Useful kinda boring-ish stuff to know, but that’s extra credit at this point.  Plus you can always benefit from learning how the human body works.  Yay biomechanics!

Ok that’s enough clinical science.  Let’s wrap this bad boy up.


Justin’s excited for the conclusion, I’m sure you are too

The End

Alright folks, that’s it.  Quite a lot if you really take some time to reflect back on all that we’ve learned.  I had to bombard you though, there’s a lot of undoing as this pose is all too common in our community.  I believe I’ve filled my intention though.  As unbiased as humanly possible I gave you the facts with a few hilarious interludes.  Now that you have everything, please meditate and play around with it.  The best part about information is that you can take it and eat it up or toss it out (kind of like leftover Chinese food).

I would like to add the disclaimer that this is all based on current evidence based anatomy, biomechanics, and science, which as we all know science can change.  Should something in the future come out which says something like “Sleeping Pigeon is the best thing ever for your hips and it cures cancer!”  I’ll be the first to admit my wrongs and rescind my articles, then give you the most current evidence based facts.

Now go out and have some fun with this info.  Throw in Pigeon after Sun A!  Hell, you can even start class in it if you really want to stir things up.

The most important thing, no matter what you do with this information, is that you keep your body and your students SAFE.

A few final take homes:

  • Even if you choose to fold in the future, that’s you and I respect you for it as hopefully now you’re simply more aware of your body and how it works.  Just PLEASE DO NOT LET A TEACHER ADJUST YOU HERE.  I’ll come right out and say it, a deepener assist in this pose can only mean more trouble in the future, and trust me the teacher who hasn’t read this LOVES adjusting this pose because it’s easy and gives you a momentary feel good.
  • Teachers, in my experiences and experiments (along with my fellow instructors) have found that if you give the option to fold, your class will flop right down at the first opportunity.  Even if you went and did everything right in Active Pigeon, they potentially undo everything by flopping down.  I don’t even give the option to fold in my classes anymore.  Plus, knowing all the stuff in Part II, why would you?  What is your intention to fold?  (Another bit of Charlotte Munn wisdom: “Don’t let your class bully you”)
    • Also, try not to explain in detail why you’ve changed up their world with an Active Pigeon and bring a cloud of doom into your class.  You can say “Hey class we’re doing things in Pigeon different today to stabilize/prep our hip for (insert pose here)”  After class is when you can drop the Pigeon poop (I wanted to say bomb, but poop seemed more apt)
  • Even though it seems like sad news right now, this knowledge is quite empowering. When you teach it and move your yoga community into awareness on Pigeon, they will thank you immensly for it.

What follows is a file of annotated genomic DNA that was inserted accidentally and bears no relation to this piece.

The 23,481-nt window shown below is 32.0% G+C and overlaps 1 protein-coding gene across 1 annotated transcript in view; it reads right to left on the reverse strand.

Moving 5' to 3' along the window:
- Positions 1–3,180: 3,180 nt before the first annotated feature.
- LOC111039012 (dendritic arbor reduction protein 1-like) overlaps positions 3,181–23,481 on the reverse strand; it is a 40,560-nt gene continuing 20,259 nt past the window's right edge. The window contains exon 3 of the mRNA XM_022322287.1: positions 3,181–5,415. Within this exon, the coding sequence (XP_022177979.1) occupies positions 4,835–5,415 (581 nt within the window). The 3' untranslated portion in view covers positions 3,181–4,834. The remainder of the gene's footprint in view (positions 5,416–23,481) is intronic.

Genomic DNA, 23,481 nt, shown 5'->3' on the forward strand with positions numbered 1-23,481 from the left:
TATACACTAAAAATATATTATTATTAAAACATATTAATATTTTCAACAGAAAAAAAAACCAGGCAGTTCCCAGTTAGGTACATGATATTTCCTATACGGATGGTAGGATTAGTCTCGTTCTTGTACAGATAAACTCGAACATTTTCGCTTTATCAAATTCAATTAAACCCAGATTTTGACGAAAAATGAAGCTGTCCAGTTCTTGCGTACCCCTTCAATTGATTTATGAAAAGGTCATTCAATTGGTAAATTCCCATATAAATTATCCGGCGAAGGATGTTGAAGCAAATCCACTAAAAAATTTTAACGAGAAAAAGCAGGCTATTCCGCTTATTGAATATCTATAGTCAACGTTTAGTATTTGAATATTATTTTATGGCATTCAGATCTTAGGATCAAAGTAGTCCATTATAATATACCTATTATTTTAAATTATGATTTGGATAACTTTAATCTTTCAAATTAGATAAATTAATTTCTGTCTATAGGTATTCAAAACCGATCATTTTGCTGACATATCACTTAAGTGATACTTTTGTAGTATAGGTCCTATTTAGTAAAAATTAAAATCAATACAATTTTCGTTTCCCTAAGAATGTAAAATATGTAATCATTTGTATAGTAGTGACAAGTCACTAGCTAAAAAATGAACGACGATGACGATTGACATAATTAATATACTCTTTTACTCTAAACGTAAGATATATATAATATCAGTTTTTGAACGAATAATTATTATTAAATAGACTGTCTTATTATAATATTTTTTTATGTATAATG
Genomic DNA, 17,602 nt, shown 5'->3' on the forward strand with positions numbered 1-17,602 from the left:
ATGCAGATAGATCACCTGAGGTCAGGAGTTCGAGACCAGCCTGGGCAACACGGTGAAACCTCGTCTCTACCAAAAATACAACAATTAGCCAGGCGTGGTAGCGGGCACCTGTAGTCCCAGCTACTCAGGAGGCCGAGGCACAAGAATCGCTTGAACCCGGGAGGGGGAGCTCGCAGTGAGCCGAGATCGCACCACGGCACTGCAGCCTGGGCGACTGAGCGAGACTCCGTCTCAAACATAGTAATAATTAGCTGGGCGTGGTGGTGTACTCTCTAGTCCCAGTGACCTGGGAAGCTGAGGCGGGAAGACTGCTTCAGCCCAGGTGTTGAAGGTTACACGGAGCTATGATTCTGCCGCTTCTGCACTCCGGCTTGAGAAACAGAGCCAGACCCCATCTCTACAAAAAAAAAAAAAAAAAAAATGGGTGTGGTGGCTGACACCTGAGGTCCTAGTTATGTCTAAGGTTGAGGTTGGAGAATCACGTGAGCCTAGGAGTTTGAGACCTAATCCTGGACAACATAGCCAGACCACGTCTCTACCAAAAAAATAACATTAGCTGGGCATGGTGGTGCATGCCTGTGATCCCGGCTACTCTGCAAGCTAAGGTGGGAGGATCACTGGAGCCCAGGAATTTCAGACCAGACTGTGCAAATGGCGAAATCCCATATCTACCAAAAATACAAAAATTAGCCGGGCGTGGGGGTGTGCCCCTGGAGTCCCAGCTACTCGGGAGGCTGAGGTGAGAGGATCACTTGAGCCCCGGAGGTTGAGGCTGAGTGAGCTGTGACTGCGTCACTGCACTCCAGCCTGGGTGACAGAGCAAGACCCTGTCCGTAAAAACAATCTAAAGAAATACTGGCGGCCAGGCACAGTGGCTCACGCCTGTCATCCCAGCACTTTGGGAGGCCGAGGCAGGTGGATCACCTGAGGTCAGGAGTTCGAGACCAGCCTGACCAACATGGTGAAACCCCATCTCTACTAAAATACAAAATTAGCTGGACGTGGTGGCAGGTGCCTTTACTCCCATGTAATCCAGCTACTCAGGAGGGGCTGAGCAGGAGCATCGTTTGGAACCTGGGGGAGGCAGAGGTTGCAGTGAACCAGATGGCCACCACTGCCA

Take in a big inhale as you lock this info in, and exhale out all the old stale stuff.  


Go out there and have fun with this!  You have a whole new concept of hip stability to play with and OH EM GEE is it an exciting thing to try and utilize.  Stay tuned too as this blog is only starting.  I’ll be updating with weekly content, full of nutrition, yoga, anatomy, biomechanics, neuroscience, cats, memes, interviews with yogis/teachers & docs, etc (honestly it’s going to be whatever tantalizes my brain, which hopefully will engage and juicy up yours).  Email me requests and questions too!  I’d love to cater to what your brain is interested in.

Just to tantalize you, next week I think we’ll look into the neuroscience of laughter, smiling, and touching *excited giggle* So sign up for the email alerts down below!  Add me on Instagram @ dr.yogi_gare (or click the link below).  And let’s learn some cool stuff together!

Remember a share of this series can save a yogis hip!

Oh! Follow my new yoga injuries awareness movement: #getwokenotbroke (sorry not sorry grammar nazis).

Until next time,

From my heart to yours,

Dr. YG


6 thoughts on “Yoga Injuries: Sleeping/Half Pigeon Part III: Soooo Now What?

  1. What are your thoughts on Yin Yoga? I know sleeping swan ( pigeon ) is common and all poses in general in Yin are usually approached in a relaxed manner where you are not engaging. Just curious if you had any articles on it or info. Thanks!


    1. Good question! I would say that Yin yoga with the proper support and instruction can be pretty beneficial. I think the best way to keep people safe is to realize that these more relaxed styles of yoga are more geared toward your mind rather than physical body. I teach Restorative Yoga and most of my class is taught with lighter physical postures so that people can really find a sense of ease in their body and mind. People tend to go 100% into a yin/restore pose and that’s recipe for disaster. If people aim for about 50-70% of what they normally would do they should be fine. Another important aspect to keep people safe is to include some core engagement and muscular activation in the beginning. That way the muscles and joints have been engaged and the joints can stay safe in relaxed holds